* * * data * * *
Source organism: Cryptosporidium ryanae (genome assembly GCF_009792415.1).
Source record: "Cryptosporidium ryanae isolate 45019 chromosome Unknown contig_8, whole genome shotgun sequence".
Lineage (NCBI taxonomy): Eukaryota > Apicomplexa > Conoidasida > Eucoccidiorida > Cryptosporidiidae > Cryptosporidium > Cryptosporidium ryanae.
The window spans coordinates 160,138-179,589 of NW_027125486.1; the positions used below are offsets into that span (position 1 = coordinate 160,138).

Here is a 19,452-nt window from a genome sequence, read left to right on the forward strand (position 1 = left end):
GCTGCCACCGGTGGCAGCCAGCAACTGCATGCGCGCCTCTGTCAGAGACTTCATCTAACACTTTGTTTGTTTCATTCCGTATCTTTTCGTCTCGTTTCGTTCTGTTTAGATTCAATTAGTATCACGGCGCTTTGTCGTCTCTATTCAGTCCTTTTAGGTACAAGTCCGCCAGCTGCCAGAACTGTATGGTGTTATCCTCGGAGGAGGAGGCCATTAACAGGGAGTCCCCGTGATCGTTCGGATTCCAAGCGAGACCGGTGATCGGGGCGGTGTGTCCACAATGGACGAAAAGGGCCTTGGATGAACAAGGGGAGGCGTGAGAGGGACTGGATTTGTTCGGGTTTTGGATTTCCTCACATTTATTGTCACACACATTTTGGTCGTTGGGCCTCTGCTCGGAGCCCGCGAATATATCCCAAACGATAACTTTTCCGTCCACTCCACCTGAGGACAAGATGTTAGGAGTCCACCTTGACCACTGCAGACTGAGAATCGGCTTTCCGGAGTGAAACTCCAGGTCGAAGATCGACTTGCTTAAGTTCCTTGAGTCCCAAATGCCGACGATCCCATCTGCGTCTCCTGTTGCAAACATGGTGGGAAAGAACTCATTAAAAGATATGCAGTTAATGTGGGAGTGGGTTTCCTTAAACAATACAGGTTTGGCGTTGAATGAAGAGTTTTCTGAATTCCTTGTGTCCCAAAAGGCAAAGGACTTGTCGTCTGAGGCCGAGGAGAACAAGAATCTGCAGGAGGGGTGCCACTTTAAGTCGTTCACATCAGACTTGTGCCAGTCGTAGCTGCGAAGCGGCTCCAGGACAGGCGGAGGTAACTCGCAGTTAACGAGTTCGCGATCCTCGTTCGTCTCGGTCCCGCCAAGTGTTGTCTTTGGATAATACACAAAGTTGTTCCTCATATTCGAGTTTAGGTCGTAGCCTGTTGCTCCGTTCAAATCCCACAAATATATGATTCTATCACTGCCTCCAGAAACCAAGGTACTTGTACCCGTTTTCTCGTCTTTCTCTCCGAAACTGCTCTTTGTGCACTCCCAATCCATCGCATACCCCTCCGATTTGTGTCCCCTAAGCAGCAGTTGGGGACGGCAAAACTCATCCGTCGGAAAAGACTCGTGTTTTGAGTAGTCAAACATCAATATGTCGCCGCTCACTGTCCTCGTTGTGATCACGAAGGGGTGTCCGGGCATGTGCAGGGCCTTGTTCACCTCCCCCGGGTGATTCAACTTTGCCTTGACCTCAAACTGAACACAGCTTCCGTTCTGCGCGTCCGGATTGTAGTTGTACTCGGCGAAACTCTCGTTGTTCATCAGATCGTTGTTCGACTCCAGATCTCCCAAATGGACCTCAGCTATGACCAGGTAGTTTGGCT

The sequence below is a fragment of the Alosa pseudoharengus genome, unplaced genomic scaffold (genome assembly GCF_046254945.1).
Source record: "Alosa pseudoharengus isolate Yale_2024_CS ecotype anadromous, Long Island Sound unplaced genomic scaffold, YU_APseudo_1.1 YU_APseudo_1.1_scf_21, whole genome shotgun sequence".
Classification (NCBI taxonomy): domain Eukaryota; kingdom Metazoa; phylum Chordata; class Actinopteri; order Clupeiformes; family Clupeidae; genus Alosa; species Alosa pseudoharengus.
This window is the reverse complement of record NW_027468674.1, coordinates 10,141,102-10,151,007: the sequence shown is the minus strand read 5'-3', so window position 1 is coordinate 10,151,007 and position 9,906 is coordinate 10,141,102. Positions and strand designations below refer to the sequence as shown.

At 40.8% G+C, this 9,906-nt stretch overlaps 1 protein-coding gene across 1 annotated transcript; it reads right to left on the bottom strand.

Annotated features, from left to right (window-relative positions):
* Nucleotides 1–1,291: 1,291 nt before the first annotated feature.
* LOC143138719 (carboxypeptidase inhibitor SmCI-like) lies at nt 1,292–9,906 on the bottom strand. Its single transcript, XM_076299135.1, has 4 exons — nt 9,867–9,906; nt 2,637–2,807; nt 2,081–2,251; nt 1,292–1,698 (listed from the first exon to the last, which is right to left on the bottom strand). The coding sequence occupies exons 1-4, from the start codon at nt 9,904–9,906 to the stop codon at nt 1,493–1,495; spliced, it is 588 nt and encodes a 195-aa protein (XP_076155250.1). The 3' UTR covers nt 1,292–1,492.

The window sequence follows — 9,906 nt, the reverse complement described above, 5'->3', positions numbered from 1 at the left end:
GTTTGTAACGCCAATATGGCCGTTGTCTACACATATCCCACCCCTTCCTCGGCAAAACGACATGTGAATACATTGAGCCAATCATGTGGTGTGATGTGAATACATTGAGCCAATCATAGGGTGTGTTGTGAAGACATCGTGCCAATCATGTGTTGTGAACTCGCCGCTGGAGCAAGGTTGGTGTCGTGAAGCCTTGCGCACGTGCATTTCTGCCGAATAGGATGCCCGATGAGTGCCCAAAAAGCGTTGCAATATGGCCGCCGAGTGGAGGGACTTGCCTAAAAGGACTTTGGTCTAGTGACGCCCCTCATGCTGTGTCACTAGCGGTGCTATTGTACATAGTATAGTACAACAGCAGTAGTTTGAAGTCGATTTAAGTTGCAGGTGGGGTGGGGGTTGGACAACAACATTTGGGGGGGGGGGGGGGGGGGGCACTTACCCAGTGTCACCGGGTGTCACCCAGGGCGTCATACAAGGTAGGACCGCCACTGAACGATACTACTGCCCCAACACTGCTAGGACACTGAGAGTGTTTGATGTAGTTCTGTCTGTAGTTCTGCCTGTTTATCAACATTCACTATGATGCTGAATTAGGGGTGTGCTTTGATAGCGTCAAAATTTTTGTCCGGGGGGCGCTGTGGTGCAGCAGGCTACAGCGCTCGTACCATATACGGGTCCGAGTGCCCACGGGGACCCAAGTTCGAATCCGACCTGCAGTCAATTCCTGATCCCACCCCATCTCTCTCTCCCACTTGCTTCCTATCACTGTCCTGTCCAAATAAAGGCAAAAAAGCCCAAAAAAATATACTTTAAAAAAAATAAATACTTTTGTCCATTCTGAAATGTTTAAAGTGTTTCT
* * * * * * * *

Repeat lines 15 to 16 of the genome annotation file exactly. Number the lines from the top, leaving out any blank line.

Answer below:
The window sequence follows — 9,906 nt, the reverse complement described above, 5'->3', positions numbered from 1 at the left end:
GTTTGTAACGCCAATATGGCCGTTGTCTACACATATCCCACCCCTTCCTCGGCAAAACGACATGTGAATACATTGAGCCAATCATGTGGTGTGATGTGAATACATTGAGCCAATCATAGGGTGTGTTGTGAAGACATCGTGCCAATCATGTGTTGTGAACTCGCCGCTGGAGCAAGGTTGGTGTCGTGAAGCCTTGCGCACGTGCATTTCTGCCGAATAGGATGCCCGATGAGTGCCCAAAAAGCGTTGCAATATGGCCGCCGAGTGGAGGGACTTGCCTAAAAGGACTTTGGTCTAGTGACGCCCCTCATGCTGTGTCACTAGCGGTGCTATTGTACATAGTATAGTACAACAGCAGTAGTTTGAAGTCGATTTAAGTTGCAGGTGGGGTGGGGGTTGGACAACAACATTTGGGGGGGGGGGGGGGGGGGGCACTTACCCAGTGTCACCGGGTGTCACCCAGGGCGTCATACAAGGTAGGACCGCCACTGAACGATACTACTGCCCCAACACTGCTAGGACACTGAGAGTGTTTGATGTAGTTCTGTCTGTAGTTCTGCCTGTTTATCAACATTCACTATGATGCTGAATTAGGGGTGTGCTTTGATAGCGTCAAAATTTTTGTCCGGGGGGCGCTGTGGTGCAGCAGGCTACAGCGCTCGTACCATATACGGGTCCGAGTGCCCACGGGGACCCAAGTTCGAATCCGACCTGCAGTCAATTCCTGATCCCACCCCATCTCTCTCTCCCACTTGCTTCCTATCACTGTCCTGTCCAAATAAAGGCAAAAAAGCCCAAAAAAATATACTTTAAAAAAAATAAATACTTTTGTCCATTCTGAAATGTTTAAAGTGTTTCT